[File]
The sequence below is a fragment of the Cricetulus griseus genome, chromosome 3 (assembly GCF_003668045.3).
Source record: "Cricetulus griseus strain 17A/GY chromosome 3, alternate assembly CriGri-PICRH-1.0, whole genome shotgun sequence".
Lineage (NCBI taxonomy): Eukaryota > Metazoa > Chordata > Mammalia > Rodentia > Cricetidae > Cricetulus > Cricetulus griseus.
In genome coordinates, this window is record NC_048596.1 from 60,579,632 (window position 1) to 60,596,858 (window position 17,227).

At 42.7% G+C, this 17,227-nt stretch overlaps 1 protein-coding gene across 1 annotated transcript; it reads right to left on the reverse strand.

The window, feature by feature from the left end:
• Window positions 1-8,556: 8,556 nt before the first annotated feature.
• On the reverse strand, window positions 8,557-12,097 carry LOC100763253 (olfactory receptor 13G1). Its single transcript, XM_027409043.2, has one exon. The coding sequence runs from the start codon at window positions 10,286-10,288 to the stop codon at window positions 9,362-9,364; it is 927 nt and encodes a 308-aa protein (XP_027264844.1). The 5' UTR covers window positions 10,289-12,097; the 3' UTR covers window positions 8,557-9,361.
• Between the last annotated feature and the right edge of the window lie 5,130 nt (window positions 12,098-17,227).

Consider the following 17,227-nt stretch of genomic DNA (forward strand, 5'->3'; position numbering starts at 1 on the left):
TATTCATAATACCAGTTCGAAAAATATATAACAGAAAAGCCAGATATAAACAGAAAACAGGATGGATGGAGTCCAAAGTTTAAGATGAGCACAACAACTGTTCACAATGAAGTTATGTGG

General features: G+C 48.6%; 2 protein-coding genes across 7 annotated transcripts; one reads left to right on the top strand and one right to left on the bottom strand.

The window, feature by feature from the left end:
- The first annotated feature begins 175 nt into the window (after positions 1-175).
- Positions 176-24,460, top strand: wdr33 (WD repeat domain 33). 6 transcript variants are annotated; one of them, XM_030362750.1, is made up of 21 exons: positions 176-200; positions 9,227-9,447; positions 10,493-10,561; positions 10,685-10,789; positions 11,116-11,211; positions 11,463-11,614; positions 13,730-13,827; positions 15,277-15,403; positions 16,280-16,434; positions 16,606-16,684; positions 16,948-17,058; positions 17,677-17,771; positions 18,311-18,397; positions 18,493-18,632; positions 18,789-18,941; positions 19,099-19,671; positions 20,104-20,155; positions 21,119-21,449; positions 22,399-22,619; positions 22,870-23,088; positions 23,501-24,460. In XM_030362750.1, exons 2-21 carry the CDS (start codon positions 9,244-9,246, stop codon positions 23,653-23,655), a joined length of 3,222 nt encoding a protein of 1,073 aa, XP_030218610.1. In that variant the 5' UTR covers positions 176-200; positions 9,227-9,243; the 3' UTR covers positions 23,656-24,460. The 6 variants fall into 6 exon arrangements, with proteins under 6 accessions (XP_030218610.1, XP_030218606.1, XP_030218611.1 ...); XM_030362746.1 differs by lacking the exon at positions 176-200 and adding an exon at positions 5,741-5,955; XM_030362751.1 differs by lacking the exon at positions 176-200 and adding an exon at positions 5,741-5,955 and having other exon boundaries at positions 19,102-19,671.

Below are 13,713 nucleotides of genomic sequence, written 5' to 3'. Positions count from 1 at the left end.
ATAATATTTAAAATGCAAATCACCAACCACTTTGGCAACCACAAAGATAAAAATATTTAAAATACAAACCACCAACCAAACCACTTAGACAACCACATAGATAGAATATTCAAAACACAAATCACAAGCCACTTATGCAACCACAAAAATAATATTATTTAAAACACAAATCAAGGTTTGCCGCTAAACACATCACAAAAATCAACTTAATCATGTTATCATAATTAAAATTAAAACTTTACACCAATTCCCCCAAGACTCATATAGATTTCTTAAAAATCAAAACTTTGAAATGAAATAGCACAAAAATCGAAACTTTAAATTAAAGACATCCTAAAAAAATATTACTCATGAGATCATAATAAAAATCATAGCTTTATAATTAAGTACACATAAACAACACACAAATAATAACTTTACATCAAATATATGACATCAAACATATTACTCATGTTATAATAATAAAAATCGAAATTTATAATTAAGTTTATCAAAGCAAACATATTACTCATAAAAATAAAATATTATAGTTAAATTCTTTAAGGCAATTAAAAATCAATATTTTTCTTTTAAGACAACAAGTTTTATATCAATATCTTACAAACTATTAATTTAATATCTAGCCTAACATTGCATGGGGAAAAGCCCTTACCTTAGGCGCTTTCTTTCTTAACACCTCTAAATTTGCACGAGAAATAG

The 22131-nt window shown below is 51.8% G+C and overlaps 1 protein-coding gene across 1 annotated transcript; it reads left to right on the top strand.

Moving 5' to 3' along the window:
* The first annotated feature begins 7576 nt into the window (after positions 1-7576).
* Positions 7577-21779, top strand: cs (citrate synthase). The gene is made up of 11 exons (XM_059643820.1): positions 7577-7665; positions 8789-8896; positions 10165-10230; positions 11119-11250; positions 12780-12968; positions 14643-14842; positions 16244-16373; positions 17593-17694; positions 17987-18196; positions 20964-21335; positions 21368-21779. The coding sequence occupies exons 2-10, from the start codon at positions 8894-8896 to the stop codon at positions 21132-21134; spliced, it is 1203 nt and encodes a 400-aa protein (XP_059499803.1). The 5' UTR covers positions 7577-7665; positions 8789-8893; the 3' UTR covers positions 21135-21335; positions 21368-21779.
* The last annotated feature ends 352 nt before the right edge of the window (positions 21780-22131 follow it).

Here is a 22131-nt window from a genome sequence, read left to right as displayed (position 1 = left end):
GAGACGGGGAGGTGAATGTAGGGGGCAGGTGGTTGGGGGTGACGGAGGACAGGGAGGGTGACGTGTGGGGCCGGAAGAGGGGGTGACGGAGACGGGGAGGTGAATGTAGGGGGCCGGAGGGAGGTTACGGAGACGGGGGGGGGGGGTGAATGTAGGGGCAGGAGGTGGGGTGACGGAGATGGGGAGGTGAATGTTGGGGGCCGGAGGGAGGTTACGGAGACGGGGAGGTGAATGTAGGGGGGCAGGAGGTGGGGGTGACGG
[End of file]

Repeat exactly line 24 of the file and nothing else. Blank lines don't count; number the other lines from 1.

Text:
GAGACGGGGAGGTGAATGTAGGGGGCAGGTGGTTGGGGGTGACGGAGGACAGGGAGGGTGACGTGTGGGGCCGGAAGAGGGGGTGACGGAGACGGGGAGGTGAATGTAGGGGGCCGGAGGGAGGTTACGGAGACGGGGGGGGGGGGTGAATGTAGGGGCAGGAGGTGGGGTGACGGAGATGGGGAGGTGAATGTTGGGGGCCGGAGGGAGGTTACGGAGACGGGGAGGTGAATGTAGGGGGGCAGGAGGTGGGGGTGACGG